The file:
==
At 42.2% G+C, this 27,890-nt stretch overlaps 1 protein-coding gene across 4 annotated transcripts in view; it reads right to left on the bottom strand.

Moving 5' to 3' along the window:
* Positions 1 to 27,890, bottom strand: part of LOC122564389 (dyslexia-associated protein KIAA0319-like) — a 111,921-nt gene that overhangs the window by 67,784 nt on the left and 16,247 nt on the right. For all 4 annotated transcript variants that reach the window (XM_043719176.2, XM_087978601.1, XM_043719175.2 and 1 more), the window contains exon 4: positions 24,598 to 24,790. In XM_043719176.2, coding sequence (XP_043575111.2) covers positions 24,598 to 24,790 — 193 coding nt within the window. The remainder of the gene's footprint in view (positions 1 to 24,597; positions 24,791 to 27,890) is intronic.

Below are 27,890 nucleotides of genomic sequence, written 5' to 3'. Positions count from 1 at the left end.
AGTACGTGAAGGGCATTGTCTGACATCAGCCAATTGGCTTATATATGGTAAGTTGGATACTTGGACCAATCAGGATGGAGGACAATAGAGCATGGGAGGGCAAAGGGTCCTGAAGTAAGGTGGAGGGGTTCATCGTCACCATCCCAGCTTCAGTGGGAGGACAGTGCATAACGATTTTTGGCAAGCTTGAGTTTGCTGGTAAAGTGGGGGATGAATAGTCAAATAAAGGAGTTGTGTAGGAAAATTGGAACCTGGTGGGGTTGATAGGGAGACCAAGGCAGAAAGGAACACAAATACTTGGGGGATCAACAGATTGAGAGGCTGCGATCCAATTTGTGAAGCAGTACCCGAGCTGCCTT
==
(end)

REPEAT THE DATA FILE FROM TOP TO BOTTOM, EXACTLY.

At 42.2% G+C, this 27,890-nt stretch overlaps 1 protein-coding gene across 4 annotated transcripts in view; it reads right to left on the bottom strand.

Moving 5' to 3' along the window:
* Positions 1 to 27,890, bottom strand: part of LOC122564389 (dyslexia-associated protein KIAA0319-like) — a 111,921-nt gene that overhangs the window by 67,784 nt on the left and 16,247 nt on the right. For all 4 annotated transcript variants that reach the window (XM_043719176.2, XM_087978601.1, XM_043719175.2 and 1 more), the window contains exon 4: positions 24,598 to 24,790. In XM_043719176.2, coding sequence (XP_043575111.2) covers positions 24,598 to 24,790 — 193 coding nt within the window. The remainder of the gene's footprint in view (positions 1 to 24,597; positions 24,791 to 27,890) is intronic.

Below are 27,890 nucleotides of genomic sequence, written 5' to 3'. Positions count from 1 at the left end.
AGTACGTGAAGGGCATTGTCTGACATCAGCCAATTGGCTTATATATGGTAAGTTGGATACTTGGACCAATCAGGATGGAGGACAATAGAGCATGGGAGGGCAAAGGGTCCTGAAGTAAGGTGGAGGGGTTCATCGTCACCATCCCAGCTTCAGTGGGAGGACAGTGCATAACGATTTTTGGCAAGCTTGAGTTTGCTGGTAAAGTGGGGGATGAATAGTCAAATAAAGGAGTTGTGTAGGAAAATTGGAACCTGGTGGGGTTGATAGGGAGACCAAGGCAGAAAGGAACACAAATACTTGGGGGATCAACAGATTGAGAGGCTGCGATCCAATTTGTGAAGCAGTACCCGAGCTGCCTT